Let’s get one thing clear from the start: airfares are volatile. While it’s true that flying on a Tuesday or Wednesday is cheaper than on a Friday or Sunday, there is no magic time of day, day of week or month of year to book a low airfare. Airfares can change in a heartbeat, high one minute and low the next, and the trick is to buy when a fare on your route becomes a bargain.
Fare drop alerts
First, sign up for airfare price drop alerts. Many websites now offer these at no charge, sending out lists of unusually cheap fares (some of them “fat finger” mistake fares), that while valid for travel over several months, usually expire quickly. Take a look at theflightdeal.com, hitlistapp.com, secretflying.com, exitfares.com and Fly4free.com. They often have the same deals but I suggest signing up for all of them and to follow them on Twitter if you use it. Other sites, such as Kayak.com, Yapta.com and GoogleFlights.com, will track fares on specific flights and dates and alert you to price drops. When you see a great deal buy it (you can always change your mind and cancel within 24 hours, per U.S. D.O.T. regulations).
Here’s what I use
My go-to sites when I arrange personal travel are Kayak.com (I love using its flexible month and flexible weekend options) and two Google offerings: Google.com/flights/explore and Google.com/flights. The “explore” site allows you to choose a trip length, departure city and an arrival city or region (such as “United States,” “Europe” or “Boston”) and then displays a selection of the lowest fares available over the next few months. It’s perfect for anyone with flexible travel dates and destinations. The “flights” site asks you to choose origin city and destination along with specific travel dates so it’s more geared to those with less flexibility. However, none of these sites include Southwest Airlines, so you also need to compare at Southwest.com. If you’re date-flexible, use Southwest’s low-fare calendar option.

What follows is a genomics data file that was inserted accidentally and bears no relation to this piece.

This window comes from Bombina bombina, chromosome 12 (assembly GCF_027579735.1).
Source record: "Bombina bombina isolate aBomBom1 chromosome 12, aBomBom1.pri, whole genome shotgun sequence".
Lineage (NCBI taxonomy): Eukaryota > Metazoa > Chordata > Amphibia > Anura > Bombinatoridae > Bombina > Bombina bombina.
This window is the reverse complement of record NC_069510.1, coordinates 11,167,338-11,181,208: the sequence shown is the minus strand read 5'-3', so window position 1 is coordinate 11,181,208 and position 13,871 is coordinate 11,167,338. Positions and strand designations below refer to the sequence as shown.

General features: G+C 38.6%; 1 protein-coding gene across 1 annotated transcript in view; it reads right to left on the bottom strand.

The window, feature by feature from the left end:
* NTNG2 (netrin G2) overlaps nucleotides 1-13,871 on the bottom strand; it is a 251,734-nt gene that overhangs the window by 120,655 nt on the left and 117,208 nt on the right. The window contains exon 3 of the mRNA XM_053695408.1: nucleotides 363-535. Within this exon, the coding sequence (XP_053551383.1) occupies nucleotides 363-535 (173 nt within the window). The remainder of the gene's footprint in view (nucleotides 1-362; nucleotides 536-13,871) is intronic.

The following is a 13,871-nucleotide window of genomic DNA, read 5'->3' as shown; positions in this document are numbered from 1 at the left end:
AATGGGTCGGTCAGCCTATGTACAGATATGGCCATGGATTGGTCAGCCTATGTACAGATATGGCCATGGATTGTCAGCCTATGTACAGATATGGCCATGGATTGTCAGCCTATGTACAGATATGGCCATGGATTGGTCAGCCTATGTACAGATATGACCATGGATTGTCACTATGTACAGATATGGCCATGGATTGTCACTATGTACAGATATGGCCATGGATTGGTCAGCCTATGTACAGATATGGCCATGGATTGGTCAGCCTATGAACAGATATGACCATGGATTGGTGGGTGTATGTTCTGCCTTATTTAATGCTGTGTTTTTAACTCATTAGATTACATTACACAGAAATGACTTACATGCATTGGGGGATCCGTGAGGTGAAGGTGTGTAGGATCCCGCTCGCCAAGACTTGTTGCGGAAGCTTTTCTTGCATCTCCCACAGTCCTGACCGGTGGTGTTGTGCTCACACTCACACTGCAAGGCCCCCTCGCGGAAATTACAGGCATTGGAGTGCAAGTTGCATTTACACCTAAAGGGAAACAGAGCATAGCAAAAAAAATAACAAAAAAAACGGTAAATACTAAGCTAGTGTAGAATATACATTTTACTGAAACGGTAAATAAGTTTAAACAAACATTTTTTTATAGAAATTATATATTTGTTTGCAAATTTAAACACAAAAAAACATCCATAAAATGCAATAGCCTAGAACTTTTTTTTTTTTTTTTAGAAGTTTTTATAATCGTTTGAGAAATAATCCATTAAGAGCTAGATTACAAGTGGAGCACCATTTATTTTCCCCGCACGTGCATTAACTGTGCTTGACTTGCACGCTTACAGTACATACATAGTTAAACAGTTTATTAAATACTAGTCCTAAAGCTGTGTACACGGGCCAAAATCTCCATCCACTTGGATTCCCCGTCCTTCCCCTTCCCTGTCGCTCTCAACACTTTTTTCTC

Don’t forget online travel agencies (OTAs)
It may be cheaper to fly out on one airline and back on another using one-way fares, and OTAs such as Expedia and Priceline are a good place to find out. They also sell air plus hotel packages that usually cost less than buying separately and they sometimes have fares that are much lower than the same flights and dates sold directly by the airline sites (I recently saw fares on Priceline to South Africa on Dutch airline KLM that were hundreds less than if bought on KLM.com and fares on Delta to Italy that were much cheaper on Expedia than on Delta.com).
Make sure the site covers Delta
And speaking of Delta, that airline restricts where its airfare data appear on some popular third-party sites such as Hopper, Hipmunk, TripAdvisor and FareCompare.com so beware. JetBlue recently removed its fare data from several “meta search” sites as well.
Choose “basic economy” fares with care
Copying ultra-low-cost airlines such as Spirit and Frontier, now Delta, American and United also sell bare-bones economy class fares. On domestic routes, they typically cost $40-$60 round-trip less than regular economy, although the savings can be greater to international destinations. Buy one of these fares and, except on Delta, you’ll pay even for a carry-on bag unless it’s small enough to fit under the seat in front of you; you won’t be able to choose a specific seat before check-in (which means you’ll end up in a dreaded middle seat), and your fare will be entirely non-refundable and non-changeable. Although I’d never buy one of these airfares, my millennial friends, who apparently travel with just a change of clothes and a toothbrush stuffed into a backpack that slides under the seat, tell me that they’re worth the inconvenience.